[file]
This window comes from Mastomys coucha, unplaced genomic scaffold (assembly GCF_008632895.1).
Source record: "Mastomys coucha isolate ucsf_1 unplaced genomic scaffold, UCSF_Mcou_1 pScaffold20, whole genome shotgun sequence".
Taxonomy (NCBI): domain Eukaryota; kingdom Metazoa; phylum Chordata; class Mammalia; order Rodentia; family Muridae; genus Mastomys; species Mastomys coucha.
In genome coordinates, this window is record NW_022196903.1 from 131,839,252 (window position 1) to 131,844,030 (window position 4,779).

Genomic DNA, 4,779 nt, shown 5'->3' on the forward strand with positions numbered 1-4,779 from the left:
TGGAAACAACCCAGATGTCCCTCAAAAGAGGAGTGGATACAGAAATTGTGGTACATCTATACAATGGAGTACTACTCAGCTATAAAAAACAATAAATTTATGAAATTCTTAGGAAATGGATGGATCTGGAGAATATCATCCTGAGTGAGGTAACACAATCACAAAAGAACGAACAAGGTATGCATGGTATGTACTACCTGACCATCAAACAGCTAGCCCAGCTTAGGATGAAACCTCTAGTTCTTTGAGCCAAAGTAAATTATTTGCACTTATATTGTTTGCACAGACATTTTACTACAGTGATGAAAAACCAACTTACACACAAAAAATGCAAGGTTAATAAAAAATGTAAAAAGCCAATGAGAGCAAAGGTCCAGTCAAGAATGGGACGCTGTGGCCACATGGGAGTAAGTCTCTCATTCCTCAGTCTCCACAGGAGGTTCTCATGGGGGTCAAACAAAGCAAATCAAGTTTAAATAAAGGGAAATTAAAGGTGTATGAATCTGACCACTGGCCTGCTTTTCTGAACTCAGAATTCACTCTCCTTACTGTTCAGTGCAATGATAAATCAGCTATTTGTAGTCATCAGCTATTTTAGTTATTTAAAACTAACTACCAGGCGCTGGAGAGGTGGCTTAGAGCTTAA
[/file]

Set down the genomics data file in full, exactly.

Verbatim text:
This window comes from Mastomys coucha, unplaced genomic scaffold (assembly GCF_008632895.1).
Source record: "Mastomys coucha isolate ucsf_1 unplaced genomic scaffold, UCSF_Mcou_1 pScaffold20, whole genome shotgun sequence".
Taxonomy (NCBI): domain Eukaryota; kingdom Metazoa; phylum Chordata; class Mammalia; order Rodentia; family Muridae; genus Mastomys; species Mastomys coucha.
In genome coordinates, this window is record NW_022196903.1 from 131,839,252 (window position 1) to 131,844,030 (window position 4,779).

Genomic DNA, 4,779 nt, shown 5'->3' on the forward strand with positions numbered 1-4,779 from the left:
TGGAAACAACCCAGATGTCCCTCAAAAGAGGAGTGGATACAGAAATTGTGGTACATCTATACAATGGAGTACTACTCAGCTATAAAAAACAATAAATTTATGAAATTCTTAGGAAATGGATGGATCTGGAGAATATCATCCTGAGTGAGGTAACACAATCACAAAAGAACGAACAAGGTATGCATGGTATGTACTACCTGACCATCAAACAGCTAGCCCAGCTTAGGATGAAACCTCTAGTTCTTTGAGCCAAAGTAAATTATTTGCACTTATATTGTTTGCACAGACATTTTACTACAGTGATGAAAAACCAACTTACACACAAAAAATGCAAGGTTAATAAAAAATGTAAAAAGCCAATGAGAGCAAAGGTCCAGTCAAGAATGGGACGCTGTGGCCACATGGGAGTAAGTCTCTCATTCCTCAGTCTCCACAGGAGGTTCTCATGGGGGTCAAACAAAGCAAATCAAGTTTAAATAAAGGGAAATTAAAGGTGTATGAATCTGACCACTGGCCTGCTTTTCTGAACTCAGAATTCACTCTCCTTACTGTTCAGTGCAATGATAAATCAGCTATTTGTAGTCATCAGCTATTTTAGTTATTTAAAACTAACTACCAGGCGCTGGAGAGGTGGCTTAGAGCTTAA